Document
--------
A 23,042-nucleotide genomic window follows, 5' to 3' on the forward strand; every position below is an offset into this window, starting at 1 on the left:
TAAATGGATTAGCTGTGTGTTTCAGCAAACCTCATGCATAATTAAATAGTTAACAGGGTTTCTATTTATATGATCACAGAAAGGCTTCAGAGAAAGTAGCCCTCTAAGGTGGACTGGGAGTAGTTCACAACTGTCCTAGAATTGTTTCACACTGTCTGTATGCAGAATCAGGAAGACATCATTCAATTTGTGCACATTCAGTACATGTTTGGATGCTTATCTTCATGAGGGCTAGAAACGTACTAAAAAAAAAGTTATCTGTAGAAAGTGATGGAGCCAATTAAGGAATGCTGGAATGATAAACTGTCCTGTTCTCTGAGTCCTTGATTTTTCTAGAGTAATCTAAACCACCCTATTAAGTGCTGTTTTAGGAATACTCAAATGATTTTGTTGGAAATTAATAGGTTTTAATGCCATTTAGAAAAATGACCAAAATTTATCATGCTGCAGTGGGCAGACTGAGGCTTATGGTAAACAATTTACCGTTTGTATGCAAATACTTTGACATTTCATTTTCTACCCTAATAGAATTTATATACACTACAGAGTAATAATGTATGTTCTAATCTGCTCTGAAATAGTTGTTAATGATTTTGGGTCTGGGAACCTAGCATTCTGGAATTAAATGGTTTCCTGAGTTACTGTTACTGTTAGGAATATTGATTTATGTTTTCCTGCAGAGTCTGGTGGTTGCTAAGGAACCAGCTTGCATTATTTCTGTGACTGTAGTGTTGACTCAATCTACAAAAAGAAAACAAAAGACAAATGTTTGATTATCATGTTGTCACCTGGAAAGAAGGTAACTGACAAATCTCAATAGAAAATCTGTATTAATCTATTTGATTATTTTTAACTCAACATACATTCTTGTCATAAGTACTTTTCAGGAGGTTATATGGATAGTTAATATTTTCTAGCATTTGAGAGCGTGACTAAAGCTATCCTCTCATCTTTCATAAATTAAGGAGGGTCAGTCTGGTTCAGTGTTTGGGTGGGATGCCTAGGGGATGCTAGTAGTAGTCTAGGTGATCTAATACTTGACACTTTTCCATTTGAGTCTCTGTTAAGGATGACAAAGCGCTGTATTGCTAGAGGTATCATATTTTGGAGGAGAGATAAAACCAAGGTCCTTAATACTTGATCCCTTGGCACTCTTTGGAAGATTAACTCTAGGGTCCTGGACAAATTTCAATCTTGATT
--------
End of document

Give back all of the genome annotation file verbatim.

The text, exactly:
A 23,042-nucleotide genomic window follows, 5' to 3' on the forward strand; every position below is an offset into this window, starting at 1 on the left:
TAAATGGATTAGCTGTGTGTTTCAGCAAACCTCATGCATAATTAAATAGTTAACAGGGTTTCTATTTATATGATCACAGAAAGGCTTCAGAGAAAGTAGCCCTCTAAGGTGGACTGGGAGTAGTTCACAACTGTCCTAGAATTGTTTCACACTGTCTGTATGCAGAATCAGGAAGACATCATTCAATTTGTGCACATTCAGTACATGTTTGGATGCTTATCTTCATGAGGGCTAGAAACGTACTAAAAAAAAAGTTATCTGTAGAAAGTGATGGAGCCAATTAAGGAATGCTGGAATGATAAACTGTCCTGTTCTCTGAGTCCTTGATTTTTCTAGAGTAATCTAAACCACCCTATTAAGTGCTGTTTTAGGAATACTCAAATGATTTTGTTGGAAATTAATAGGTTTTAATGCCATTTAGAAAAATGACCAAAATTTATCATGCTGCAGTGGGCAGACTGAGGCTTATGGTAAACAATTTACCGTTTGTATGCAAATACTTTGACATTTCATTTTCTACCCTAATAGAATTTATATACACTACAGAGTAATAATGTATGTTCTAATCTGCTCTGAAATAGTTGTTAATGATTTTGGGTCTGGGAACCTAGCATTCTGGAATTAAATGGTTTCCTGAGTTACTGTTACTGTTAGGAATATTGATTTATGTTTTCCTGCAGAGTCTGGTGGTTGCTAAGGAACCAGCTTGCATTATTTCTGTGACTGTAGTGTTGACTCAATCTACAAAAAGAAAACAAAAGACAAATGTTTGATTATCATGTTGTCACCTGGAAAGAAGGTAACTGACAAATCTCAATAGAAAATCTGTATTAATCTATTTGATTATTTTTAACTCAACATACATTCTTGTCATAAGTACTTTTCAGGAGGTTATATGGATAGTTAATATTTTCTAGCATTTGAGAGCGTGACTAAAGCTATCCTCTCATCTTTCATAAATTAAGGAGGGTCAGTCTGGTTCAGTGTTTGGGTGGGATGCCTAGGGGATGCTAGTAGTAGTCTAGGTGATCTAATACTTGACACTTTTCCATTTGAGTCTCTGTTAAGGATGACAAAGCGCTGTATTGCTAGAGGTATCATATTTTGGAGGAGAGATAAAACCAAGGTCCTTAATACTTGATCCCTTGGCACTCTTTGGAAGATTAACTCTAGGGTCCTGGACAAATTTCAATCTTGATT